Monday, 30th October 2017

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Exam offers chance to meet friends after long

Students across the Valley have skipped classes since August 5

By Muzaffar Raina in Srinagar
  • Published 30.10.19, 3:00 AM
  • Updated 30.10.19, 3:00 AM
  • a min read
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Policemen remove roadblocks put up by protesters in Srinagar on Tuesday (AP photo)

Anzar Ahmad faced the toughest test yet of his young life but it was time to celebrate too.

Like thousands across the Valley, the student of Tyndale Biscoe School, Srinagar, appeared for the Class X board exams that got under way on Tuesday.

But the exam was not the only thing on his mind. “I had a great time with my friends as I got to see them for the first time in three months,” the resident of Qamarwari, who appeared at the Sri Pratab Higher Secondary exam centre, told The Telegraph. “That the paper was easy was, of course, a bonus.”

Students across the Valley have skipped classes since August 5 when the Centre moved to scrap Jammu and Kashmir’s special status, largely as a protest against the decision. Academic institutions had initially remained shut for weeks because of government restrictions but after they were gradually thrown open from August 19, apparently to show all was well, the students chose to stay away.

On Tuesday, the students came out in droves to sit for the social science paper. The Class XII exams will begin tomorrow.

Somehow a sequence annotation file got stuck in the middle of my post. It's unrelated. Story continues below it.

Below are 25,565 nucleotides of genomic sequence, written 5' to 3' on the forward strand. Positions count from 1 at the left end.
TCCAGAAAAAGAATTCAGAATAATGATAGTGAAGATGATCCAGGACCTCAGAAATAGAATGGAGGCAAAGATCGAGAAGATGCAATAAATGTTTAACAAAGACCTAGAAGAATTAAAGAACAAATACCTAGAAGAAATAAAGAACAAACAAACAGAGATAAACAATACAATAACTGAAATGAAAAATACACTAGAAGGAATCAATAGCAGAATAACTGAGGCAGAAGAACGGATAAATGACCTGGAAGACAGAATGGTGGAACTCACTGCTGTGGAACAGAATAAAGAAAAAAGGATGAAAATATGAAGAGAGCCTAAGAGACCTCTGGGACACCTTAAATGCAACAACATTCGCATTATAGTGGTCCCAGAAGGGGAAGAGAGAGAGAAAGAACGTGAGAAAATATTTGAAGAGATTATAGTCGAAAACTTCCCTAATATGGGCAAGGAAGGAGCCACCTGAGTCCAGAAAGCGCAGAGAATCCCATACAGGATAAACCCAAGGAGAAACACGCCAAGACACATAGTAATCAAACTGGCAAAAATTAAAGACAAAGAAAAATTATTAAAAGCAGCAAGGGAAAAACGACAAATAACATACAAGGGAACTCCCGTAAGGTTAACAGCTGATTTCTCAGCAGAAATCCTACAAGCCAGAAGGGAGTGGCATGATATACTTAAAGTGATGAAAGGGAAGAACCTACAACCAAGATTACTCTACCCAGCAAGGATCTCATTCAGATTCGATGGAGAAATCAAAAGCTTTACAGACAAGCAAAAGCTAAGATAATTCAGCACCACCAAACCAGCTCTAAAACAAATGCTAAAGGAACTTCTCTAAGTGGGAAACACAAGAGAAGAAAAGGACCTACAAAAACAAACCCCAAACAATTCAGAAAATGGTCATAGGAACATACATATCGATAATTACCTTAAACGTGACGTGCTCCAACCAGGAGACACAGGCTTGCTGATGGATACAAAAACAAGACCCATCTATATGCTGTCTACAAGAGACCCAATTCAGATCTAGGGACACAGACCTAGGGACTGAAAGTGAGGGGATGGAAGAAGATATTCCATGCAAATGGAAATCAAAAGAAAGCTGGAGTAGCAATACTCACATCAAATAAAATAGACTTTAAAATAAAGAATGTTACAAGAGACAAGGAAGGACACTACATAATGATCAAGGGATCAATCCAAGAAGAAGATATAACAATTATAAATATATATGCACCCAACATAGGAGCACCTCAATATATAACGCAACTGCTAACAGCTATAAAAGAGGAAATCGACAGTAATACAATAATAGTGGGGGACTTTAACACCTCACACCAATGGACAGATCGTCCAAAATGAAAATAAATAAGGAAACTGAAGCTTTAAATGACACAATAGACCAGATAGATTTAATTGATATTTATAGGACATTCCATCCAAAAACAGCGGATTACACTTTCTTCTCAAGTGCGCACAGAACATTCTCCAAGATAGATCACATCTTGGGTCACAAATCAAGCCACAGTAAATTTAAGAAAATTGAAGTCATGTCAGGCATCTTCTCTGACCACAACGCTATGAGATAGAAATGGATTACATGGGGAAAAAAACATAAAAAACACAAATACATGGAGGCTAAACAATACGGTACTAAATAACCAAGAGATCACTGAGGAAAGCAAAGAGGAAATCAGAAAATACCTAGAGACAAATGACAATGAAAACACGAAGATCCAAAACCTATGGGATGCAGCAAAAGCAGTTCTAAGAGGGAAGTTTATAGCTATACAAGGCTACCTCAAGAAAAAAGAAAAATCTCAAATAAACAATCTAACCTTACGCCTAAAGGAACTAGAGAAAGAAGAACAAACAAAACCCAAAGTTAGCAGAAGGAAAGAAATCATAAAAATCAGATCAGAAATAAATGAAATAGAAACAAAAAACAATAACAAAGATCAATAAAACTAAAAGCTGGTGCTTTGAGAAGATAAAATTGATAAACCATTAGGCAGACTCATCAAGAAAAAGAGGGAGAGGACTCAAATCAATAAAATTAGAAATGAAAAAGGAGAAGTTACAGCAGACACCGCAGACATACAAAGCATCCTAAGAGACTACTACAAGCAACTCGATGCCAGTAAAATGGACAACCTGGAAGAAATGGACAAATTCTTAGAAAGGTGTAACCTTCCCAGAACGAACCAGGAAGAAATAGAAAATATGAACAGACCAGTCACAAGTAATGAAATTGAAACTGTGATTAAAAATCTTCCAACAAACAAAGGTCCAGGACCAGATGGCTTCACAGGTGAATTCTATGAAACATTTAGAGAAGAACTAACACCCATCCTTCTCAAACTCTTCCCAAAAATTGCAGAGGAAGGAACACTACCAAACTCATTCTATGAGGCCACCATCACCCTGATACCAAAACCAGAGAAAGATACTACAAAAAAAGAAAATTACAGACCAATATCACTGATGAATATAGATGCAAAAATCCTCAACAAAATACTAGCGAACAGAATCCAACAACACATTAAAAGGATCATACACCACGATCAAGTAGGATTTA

Syed Rouf, joint secretary, State Board of School Education, said most students took the exam. “Out of 65,000 students, only 568 remained absent.”

With no group behind the ongoing shutdown programme, the students’ decision to sit for the exam to save their academic calendar seemed to have a wide societal approval. But once the exams are over, the classes are unlikely to resume.

Police sources said some students raised pro-azadi slogans in Ganderbal before sitting for the exam.

Omar Muneer, also a student of Tyndale Biscoe, said they had a tough time preparing with no classes for three months. But the bigger worry “is whether we will now be at the mercy of big business houses, who might come, buy land and build empires here”.

Students will be particularly hit, he added. “(They) will have to compete with students from different Indian states for admission to professional colleges here.”